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DNSWALK(1) General Commands Manual DNSWALK(1)


dnswalk - A DNS database debugger


dnswalk [ -adilrfFm ] domain.


dnswalk is a DNS debugger. It performs zone transfers of specified domains, and checks the database in numerous ways for internal consistency, as well as for correctness according to accepted practices with the Domain Name System.

The domain name specified on the command line MUST end with a '.'. You can specify a forward domain, such as dnswalk or a reverse domain, such as dnswalk


Recursively descend sub-domains of the specified domain. Use with care.
Turn on warning of duplicate A records. (see below)
Print debugging and 'status' information to stderr. (Use only if redirecting stdout) See DIAGNOSTICS section.
Perform checks only if the zone has been modified since the previous run.
perform "fascist" checking. When checking an A record, compare the PTR name for each IP address with the forward name and report mismatches. (see below) I recommend you try this option at least once to see what sorts of errors pop up - you might be surprised!.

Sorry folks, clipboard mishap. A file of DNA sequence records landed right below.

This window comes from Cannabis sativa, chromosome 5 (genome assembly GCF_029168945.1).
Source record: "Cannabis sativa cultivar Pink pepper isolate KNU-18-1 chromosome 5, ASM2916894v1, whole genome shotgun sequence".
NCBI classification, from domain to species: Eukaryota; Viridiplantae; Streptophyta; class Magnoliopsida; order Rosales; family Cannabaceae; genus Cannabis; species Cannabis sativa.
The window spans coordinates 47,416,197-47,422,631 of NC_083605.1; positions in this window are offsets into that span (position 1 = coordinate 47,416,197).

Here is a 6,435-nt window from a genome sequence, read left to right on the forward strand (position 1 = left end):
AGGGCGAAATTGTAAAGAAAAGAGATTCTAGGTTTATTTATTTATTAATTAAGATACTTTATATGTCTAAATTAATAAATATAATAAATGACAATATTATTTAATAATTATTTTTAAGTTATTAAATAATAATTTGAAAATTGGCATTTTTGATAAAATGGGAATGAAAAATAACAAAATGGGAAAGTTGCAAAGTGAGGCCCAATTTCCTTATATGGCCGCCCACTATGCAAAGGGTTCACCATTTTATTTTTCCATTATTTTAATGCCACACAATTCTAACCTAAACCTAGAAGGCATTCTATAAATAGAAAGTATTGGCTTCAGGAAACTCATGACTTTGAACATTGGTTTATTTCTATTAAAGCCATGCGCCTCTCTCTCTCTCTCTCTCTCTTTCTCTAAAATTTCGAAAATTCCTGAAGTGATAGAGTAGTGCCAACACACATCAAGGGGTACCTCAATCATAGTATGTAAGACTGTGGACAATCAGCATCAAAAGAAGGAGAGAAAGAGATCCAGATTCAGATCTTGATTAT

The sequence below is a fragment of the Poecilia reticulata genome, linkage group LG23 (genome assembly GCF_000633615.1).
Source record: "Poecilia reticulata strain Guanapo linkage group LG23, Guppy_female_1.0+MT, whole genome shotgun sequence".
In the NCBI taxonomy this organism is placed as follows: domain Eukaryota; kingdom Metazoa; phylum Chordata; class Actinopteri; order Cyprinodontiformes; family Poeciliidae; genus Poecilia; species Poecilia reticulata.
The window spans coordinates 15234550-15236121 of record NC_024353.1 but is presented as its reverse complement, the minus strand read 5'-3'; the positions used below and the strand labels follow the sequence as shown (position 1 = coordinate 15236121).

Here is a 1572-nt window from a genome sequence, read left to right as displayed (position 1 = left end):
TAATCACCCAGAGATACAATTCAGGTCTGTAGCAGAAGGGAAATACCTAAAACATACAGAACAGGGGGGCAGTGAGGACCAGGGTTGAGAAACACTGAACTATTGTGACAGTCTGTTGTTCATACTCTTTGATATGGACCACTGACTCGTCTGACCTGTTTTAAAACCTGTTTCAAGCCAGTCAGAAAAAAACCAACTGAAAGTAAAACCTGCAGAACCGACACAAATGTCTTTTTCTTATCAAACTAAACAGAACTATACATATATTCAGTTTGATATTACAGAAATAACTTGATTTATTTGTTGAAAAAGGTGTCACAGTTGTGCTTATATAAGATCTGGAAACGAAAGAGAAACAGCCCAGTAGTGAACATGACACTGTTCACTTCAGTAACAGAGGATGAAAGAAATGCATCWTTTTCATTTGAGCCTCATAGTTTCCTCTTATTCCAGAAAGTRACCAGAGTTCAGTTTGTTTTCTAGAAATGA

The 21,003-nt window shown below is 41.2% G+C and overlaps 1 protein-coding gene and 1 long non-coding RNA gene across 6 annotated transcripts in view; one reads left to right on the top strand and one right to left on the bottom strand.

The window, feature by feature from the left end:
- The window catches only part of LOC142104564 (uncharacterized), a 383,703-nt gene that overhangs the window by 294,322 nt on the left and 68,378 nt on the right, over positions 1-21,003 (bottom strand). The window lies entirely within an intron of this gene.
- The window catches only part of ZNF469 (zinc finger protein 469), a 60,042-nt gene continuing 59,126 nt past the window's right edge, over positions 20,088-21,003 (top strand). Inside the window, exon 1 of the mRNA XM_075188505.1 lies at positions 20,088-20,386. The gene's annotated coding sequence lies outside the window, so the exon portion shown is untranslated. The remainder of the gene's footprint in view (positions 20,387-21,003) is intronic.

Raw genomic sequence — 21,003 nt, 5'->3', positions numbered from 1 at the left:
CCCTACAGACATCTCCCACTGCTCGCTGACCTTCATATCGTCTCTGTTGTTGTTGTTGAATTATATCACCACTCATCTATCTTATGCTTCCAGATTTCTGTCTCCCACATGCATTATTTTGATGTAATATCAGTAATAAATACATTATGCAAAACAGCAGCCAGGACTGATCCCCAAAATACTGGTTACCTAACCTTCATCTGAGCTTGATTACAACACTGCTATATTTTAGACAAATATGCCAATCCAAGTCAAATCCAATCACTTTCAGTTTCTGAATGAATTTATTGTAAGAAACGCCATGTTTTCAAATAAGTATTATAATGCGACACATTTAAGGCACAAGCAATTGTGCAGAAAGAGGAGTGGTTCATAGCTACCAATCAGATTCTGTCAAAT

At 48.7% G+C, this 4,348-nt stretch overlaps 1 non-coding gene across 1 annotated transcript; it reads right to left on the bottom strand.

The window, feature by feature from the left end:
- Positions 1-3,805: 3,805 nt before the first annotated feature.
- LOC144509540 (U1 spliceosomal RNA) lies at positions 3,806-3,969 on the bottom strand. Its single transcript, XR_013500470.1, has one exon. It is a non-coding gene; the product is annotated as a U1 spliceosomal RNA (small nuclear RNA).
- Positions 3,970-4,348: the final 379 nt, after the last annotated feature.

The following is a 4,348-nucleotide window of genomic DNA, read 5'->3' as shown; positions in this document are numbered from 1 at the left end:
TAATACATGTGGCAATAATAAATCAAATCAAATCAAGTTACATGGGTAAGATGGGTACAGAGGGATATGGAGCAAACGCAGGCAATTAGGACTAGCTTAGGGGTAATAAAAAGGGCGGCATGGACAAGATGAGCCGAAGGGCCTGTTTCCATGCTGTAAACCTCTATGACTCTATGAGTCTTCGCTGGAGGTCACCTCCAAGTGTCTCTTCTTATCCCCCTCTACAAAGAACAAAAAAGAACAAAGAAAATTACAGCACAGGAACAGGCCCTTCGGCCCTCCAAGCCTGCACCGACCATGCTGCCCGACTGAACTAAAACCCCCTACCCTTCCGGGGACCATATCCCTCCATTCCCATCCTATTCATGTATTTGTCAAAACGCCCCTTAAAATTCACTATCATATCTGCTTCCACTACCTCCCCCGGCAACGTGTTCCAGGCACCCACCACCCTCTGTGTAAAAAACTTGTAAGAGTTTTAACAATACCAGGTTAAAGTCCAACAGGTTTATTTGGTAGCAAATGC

Suppress check for invalid characters in a domain name. (see below)
Perform "lame delegation" checking. For every NS record, check to see that the listed host is indeed returning authoritative answers for this domain.


The following the list of error messages that dnswalk will return if it sees a potential problem with the database. Duplicate messages will be suppressed automatically for each zone. Error messages are prefixed by a keyword indicating the message type: "WARN" (possible data problem), "FAIL" (failure to access data), or "BAD" (invalid data). dnswalk exits with a return code equal to the number of "BAD" errors.

X PTR Y: unknown host
X is a PTR record to Y, but Y is not a valid host (no A record). These are often left over from when someone deleted a host from the DNS and forgot to delete the PTR record.
X is a PTR record to Y, but the IP address associated with the PTR record is not listed as an address for Y. There should be an A record for every valid IP address for a host. Many Internet services will not talk to you if you have mismatched PTR records.